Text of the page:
Tonight’s post began as a story about a miniature golf club that Greg’s grandfather, Bill Moore, whittled when he was a young man. The story grew as the research expanded to include Grandpa Moore’s greenskeeper card and an early 1900s hickory golf club with a metal head.
I love when a story takes off!
A Tiny Golf Club
Bill Moore enjoyed a long association with golf. He played the sport, becoming a golfer sometime in his late teens or early twenties. And he spent years working as a greenskeeper in the Wichita, Kansas area.
As a young man, with a wife and growing family, Grandpa Bill worked as a golf course superintendent, hired by the Wichita Board of Commissioners. He oversaw several of the golf courses in the area, responsible for the greens, grounds and landscaping, designing greens, and monitoring the health and environment of the golf courses. He held this position from 1923 to the early 1940s.
Grandpa whittled the miniature golf club in June, 1920, when he was 22 years old. His interest in golf predated, and perhaps led to, his job as a greenskeeper. Late in his life, this sweet man with the dry sense of humor, gave the tiny golf club to his son Bob, who mounted the keepsake and added the little number 9 pin to it. He in turn passed the vintage club on to his son, Greg. I marvel at the exquisite detail of this whittled piece of art and I’m grateful for the info written on the frame backing.
Meadow Lark Golf Club
Discussing the whittled club with Greg led to digging out Bill Moore’s official greenskeeper card, issued to him in 1927. The National Association of Greenskeepers of America was founded September 13, 1926 and Bill was a charter member of the organization.
The Meadow Lark Golf Course, one of the courses that Bill Moore cared for, was renamed the LW Clapp Golf Course in 1956. The 18 hole public course still exists today and is in use. Grandpa Bill carried guest cards that he could give out, that entitled the card bearer to privileges at Meadow Lark.
Vintage Spaulding Golf Club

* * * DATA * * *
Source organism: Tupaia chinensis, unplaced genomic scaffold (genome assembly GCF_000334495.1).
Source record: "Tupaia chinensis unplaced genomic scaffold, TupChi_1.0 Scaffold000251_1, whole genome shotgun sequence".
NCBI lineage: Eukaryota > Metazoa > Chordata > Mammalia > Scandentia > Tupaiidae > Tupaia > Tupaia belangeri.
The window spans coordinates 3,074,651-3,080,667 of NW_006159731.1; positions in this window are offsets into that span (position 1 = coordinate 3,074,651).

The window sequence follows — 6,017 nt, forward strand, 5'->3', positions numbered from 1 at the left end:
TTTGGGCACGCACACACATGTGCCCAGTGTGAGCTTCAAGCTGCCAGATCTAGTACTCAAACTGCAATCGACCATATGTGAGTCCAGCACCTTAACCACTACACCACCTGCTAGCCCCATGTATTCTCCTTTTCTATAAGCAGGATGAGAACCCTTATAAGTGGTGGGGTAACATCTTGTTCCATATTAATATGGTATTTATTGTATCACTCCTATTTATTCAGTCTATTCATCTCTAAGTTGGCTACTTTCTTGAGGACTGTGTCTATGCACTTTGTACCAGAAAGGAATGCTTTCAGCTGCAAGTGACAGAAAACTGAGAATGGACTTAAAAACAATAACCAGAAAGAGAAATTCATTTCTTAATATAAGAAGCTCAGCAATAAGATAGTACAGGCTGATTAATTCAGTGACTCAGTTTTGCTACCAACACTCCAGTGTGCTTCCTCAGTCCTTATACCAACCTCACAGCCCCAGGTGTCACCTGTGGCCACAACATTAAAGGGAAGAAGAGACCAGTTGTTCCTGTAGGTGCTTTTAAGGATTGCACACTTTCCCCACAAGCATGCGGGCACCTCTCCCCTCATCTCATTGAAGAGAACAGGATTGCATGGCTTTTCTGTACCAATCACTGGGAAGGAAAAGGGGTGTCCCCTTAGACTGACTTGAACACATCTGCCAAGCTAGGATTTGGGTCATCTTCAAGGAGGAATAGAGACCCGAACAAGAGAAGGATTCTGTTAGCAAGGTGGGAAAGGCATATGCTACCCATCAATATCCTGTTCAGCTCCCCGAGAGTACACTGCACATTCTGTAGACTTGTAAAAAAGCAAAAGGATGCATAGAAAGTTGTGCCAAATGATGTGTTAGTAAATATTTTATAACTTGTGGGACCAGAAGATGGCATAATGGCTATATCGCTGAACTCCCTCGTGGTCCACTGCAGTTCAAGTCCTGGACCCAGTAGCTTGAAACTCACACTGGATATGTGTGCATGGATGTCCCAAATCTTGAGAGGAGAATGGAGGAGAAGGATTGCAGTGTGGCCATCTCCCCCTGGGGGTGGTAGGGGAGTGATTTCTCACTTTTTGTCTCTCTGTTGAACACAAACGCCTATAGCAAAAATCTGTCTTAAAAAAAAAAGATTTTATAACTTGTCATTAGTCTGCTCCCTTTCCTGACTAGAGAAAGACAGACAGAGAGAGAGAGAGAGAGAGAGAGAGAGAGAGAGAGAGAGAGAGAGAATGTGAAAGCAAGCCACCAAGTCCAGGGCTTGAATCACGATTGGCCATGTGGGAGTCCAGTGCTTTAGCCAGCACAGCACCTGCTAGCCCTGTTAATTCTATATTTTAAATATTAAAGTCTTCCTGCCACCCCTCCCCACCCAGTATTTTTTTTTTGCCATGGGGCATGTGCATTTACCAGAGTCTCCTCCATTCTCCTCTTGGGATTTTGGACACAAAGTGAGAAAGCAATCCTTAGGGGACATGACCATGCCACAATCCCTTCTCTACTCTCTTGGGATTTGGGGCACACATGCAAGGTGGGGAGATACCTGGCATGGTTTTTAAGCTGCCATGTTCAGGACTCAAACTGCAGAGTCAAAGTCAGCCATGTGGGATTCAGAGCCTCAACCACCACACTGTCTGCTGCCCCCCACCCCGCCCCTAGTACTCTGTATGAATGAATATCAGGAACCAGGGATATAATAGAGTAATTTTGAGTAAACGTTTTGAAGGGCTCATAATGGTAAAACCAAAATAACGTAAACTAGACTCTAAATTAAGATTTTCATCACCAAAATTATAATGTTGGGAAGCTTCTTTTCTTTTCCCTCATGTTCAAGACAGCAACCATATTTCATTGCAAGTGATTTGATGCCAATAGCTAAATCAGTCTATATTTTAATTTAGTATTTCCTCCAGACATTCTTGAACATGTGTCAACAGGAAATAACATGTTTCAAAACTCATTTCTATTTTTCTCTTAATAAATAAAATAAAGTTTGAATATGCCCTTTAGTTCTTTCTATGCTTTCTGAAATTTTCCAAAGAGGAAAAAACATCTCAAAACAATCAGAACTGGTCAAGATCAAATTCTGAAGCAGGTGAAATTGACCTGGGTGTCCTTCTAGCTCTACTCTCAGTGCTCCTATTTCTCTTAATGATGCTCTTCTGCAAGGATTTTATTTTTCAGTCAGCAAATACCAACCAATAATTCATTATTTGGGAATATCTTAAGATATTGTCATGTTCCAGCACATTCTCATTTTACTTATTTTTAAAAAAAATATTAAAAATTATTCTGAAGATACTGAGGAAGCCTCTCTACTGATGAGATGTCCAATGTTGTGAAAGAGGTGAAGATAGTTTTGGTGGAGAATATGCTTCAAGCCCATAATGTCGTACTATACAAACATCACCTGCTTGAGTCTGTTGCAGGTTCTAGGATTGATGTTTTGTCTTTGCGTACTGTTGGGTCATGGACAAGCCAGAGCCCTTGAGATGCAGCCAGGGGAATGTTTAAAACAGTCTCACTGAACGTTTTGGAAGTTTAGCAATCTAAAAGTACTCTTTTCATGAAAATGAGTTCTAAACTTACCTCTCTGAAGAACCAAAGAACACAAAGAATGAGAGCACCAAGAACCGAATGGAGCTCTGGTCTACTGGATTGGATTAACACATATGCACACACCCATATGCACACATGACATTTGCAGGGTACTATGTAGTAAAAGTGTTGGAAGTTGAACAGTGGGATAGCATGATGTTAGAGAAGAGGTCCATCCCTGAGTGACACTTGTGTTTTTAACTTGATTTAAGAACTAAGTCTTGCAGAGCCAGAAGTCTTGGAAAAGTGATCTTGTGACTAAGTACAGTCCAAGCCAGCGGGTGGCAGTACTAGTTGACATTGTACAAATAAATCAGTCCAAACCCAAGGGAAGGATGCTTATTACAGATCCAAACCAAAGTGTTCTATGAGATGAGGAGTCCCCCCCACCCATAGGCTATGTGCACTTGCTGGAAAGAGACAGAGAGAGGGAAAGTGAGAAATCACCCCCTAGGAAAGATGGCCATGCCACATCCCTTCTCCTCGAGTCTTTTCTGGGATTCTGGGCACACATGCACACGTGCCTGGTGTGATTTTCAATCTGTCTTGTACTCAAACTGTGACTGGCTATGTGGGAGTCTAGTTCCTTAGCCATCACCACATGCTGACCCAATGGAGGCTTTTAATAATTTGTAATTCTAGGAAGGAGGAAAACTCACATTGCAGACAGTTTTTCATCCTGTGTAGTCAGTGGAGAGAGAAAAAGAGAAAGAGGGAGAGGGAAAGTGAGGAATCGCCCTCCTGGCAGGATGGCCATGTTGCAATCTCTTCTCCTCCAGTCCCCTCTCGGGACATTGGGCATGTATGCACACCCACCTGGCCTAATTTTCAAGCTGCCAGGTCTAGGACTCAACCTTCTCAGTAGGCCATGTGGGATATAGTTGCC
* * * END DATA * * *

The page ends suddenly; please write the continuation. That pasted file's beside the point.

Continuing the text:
Ultimately, digging into the story of the little whittled golf club led me to a vintage Spaulding club that also belonged to Grandpa Bill. This old club has a hickory shaft and a narrow, metal head.
Engraved on the back of the club head is a wealth of information. I know from the words there that this is a Kro-Flite custom made club endorsed by the Professional Golfers Association. Researching online, Greg and I discovered the history of the Spaulding Sport Company that manufactured these sweet spot clubs in the early 1900s.
I enjoyed the trek into history tonight, launched by a tiny replica of a larger wooden golf club. Even more, holding the framed art and the vintage golf club resulted in reminiscing about Greg’s grandfather. We had fun piecing this story together. Several times we wished we could ask Grandpa Bill questions. Instead we relied on information online and Greg’s detailed genealogy notes.
How amazing it would be, to have an old photo of Bill Moore on the golf course, taking a swing with one of his wooden clubs. I don’t possess such a photograph. I can imagine the scene though.
Dressed in knickers, with a jaunty cap on his head, a young Bill eyes the fairway, calculating the distance to the pin and the lay of the land. He executes a perfect swing, hitting the ball solidly. No need for him to yell out “Fore!” The ball lands with a soft thump, on the edge of the green, a green that Bill Moore helped to design and now cares for. He chuckles as he strolls down the fairway.
Well done, Grandpa Bill…well done.